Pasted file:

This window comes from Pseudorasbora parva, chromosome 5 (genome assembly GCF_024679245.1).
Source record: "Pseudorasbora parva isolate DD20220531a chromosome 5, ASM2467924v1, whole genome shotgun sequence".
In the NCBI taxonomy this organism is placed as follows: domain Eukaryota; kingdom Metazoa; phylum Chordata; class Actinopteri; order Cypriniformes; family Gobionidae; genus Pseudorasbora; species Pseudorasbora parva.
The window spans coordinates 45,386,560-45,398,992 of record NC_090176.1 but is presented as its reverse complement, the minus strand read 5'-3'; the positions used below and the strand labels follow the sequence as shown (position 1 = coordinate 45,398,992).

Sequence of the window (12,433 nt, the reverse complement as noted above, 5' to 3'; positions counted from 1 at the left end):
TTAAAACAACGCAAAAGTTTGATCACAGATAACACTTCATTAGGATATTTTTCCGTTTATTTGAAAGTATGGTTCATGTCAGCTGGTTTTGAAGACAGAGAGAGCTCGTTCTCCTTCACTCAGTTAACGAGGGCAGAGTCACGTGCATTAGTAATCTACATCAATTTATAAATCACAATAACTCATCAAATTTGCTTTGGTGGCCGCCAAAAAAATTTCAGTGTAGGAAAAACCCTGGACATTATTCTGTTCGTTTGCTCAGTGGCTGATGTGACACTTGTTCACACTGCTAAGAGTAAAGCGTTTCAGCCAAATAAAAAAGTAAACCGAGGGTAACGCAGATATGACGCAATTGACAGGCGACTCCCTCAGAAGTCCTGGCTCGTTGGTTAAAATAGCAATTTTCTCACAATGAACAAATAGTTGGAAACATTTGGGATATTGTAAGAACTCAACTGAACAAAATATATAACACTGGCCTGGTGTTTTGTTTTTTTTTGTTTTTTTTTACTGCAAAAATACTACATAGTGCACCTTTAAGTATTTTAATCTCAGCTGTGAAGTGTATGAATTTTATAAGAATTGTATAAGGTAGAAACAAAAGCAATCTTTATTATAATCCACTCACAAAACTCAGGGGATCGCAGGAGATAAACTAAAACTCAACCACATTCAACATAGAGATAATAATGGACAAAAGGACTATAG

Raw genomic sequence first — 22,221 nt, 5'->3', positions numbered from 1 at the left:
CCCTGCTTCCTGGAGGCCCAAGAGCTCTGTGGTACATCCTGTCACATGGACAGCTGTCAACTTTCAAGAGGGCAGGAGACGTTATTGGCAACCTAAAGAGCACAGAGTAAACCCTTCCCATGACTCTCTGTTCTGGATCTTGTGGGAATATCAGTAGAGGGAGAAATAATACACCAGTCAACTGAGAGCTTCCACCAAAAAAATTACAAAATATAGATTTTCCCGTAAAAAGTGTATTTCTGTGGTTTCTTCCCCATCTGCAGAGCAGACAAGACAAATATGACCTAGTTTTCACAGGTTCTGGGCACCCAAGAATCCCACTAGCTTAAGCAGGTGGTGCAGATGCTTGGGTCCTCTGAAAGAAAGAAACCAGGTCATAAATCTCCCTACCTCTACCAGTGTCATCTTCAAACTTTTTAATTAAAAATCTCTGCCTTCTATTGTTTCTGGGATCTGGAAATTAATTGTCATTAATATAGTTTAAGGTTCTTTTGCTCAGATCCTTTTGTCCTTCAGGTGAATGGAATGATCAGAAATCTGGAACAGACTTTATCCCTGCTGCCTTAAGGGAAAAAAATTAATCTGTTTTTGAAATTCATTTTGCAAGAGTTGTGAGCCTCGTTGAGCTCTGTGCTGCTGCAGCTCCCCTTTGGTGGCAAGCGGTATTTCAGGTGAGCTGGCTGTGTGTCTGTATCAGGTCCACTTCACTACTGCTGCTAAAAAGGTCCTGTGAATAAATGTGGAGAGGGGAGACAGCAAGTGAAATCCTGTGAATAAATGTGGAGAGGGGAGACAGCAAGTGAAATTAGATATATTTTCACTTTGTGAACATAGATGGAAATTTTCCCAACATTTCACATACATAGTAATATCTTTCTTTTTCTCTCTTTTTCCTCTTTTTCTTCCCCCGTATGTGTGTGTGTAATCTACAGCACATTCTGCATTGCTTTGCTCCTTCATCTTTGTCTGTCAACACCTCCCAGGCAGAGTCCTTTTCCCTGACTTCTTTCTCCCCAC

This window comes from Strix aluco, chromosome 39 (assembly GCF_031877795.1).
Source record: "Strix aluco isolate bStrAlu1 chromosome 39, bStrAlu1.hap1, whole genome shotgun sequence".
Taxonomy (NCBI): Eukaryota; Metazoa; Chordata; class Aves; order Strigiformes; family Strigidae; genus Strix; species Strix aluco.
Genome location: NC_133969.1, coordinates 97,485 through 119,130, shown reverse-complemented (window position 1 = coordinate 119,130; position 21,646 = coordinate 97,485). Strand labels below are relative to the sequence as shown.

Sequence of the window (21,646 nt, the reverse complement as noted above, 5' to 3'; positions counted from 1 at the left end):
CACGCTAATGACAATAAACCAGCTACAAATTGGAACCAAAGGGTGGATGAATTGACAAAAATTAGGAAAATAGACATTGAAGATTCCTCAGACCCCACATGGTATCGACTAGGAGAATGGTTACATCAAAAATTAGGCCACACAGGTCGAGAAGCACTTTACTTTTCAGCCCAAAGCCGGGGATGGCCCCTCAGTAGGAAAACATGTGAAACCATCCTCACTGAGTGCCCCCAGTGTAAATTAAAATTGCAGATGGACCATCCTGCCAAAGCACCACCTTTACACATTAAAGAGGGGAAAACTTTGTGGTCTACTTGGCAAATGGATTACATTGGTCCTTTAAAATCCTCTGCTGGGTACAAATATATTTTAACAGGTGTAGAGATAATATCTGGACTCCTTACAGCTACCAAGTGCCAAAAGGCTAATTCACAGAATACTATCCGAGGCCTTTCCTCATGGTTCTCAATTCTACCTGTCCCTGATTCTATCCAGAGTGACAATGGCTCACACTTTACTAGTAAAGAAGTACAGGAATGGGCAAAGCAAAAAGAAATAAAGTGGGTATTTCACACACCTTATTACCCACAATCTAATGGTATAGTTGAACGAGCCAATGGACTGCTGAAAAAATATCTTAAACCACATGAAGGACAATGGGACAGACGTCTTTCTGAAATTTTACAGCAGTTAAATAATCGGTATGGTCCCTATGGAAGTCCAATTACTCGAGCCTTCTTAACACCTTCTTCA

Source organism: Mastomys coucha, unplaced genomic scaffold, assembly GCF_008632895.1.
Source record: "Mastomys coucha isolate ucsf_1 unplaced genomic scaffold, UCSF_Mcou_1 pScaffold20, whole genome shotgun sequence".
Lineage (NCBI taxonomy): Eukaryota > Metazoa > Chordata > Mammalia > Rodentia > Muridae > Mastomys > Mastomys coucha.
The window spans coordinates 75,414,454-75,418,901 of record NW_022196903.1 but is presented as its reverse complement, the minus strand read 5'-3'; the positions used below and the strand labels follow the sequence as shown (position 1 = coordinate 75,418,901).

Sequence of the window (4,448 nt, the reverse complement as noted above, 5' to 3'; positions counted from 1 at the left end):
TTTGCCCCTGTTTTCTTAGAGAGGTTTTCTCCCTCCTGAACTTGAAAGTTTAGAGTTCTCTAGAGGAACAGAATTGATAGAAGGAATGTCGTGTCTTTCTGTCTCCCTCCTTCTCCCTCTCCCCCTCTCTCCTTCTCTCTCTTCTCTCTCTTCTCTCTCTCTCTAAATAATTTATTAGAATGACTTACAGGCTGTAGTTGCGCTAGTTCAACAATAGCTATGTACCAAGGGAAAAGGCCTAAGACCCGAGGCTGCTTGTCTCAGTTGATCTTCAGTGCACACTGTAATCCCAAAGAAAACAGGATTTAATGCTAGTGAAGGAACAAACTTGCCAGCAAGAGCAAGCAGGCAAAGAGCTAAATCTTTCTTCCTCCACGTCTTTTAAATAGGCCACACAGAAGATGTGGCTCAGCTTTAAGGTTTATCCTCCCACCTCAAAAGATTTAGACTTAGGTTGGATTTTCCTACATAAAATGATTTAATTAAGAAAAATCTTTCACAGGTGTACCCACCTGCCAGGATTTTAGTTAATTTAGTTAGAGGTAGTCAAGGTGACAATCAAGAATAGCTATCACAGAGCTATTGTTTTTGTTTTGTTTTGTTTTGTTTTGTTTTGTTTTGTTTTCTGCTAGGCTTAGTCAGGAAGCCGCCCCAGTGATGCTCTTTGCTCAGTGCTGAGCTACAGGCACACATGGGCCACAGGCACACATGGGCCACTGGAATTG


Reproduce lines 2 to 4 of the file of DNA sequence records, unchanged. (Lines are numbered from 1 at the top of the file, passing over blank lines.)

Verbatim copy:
Source record: "Pseudorasbora parva isolate DD20220531a chromosome 5, ASM2467924v1, whole genome shotgun sequence".
In the NCBI taxonomy this organism is placed as follows: domain Eukaryota; kingdom Metazoa; phylum Chordata; class Actinopteri; order Cypriniformes; family Gobionidae; genus Pseudorasbora; species Pseudorasbora parva.
The window spans coordinates 45,386,560-45,398,992 of record NC_090176.1 but is presented as its reverse complement, the minus strand read 5'-3'; the positions used below and the strand labels follow the sequence as shown (position 1 = coordinate 45,398,992).